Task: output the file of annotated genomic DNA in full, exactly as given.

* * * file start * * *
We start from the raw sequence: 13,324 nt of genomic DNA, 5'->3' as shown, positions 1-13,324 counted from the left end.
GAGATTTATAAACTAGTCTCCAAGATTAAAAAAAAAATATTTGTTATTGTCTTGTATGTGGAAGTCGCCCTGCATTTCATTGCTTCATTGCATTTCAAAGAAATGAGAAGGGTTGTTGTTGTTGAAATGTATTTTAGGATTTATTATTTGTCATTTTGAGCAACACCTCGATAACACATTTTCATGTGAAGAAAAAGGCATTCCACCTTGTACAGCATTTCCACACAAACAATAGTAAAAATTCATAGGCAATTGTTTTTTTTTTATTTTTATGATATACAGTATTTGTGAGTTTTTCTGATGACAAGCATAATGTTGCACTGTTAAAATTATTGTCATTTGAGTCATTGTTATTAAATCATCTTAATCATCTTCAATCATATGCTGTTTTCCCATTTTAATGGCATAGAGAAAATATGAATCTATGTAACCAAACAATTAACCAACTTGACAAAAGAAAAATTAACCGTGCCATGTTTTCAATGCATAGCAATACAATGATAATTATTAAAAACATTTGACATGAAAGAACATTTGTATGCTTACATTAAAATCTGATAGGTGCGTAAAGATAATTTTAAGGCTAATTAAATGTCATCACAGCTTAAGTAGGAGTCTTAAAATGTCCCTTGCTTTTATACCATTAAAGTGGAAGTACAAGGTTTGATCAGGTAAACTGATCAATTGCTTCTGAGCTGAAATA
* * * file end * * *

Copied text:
We start from the raw sequence: 13,324 nt of genomic DNA, 5'->3' as shown, positions 1-13,324 counted from the left end.
GAGATTTATAAACTAGTCTCCAAGATTAAAAAAAAAATATTTGTTATTGTCTTGTATGTGGAAGTCGCCCTGCATTTCATTGCTTCATTGCATTTCAAAGAAATGAGAAGGGTTGTTGTTGTTGAAATGTATTTTAGGATTTATTATTTGTCATTTTGAGCAACACCTCGATAACACATTTTCATGTGAAGAAAAAGGCATTCCACCTTGTACAGCATTTCCACACAAACAATAGTAAAAATTCATAGGCAATTGTTTTTTTTTTATTTTTATGATATACAGTATTTGTGAGTTTTTCTGATGACAAGCATAATGTTGCACTGTTAAAATTATTGTCATTTGAGTCATTGTTATTAAATCATCTTAATCATCTTCAATCATATGCTGTTTTCCCATTTTAATGGCATAGAGAAAATATGAATCTATGTAACCAAACAATTAACCAACTTGACAAAAGAAAAATTAACCGTGCCATGTTTTCAATGCATAGCAATACAATGATAATTATTAAAAACATTTGACATGAAAGAACATTTGTATGCTTACATTAAAATCTGATAGGTGCGTAAAGATAATTTTAAGGCTAATTAAATGTCATCACAGCTTAAGTAGGAGTCTTAAAATGTCCCTTGCTTTTATACCATTAAAGTGGAAGTACAAGGTTTGATCAGGTAAACTGATCAATTGCTTCTGAGCTGAAATA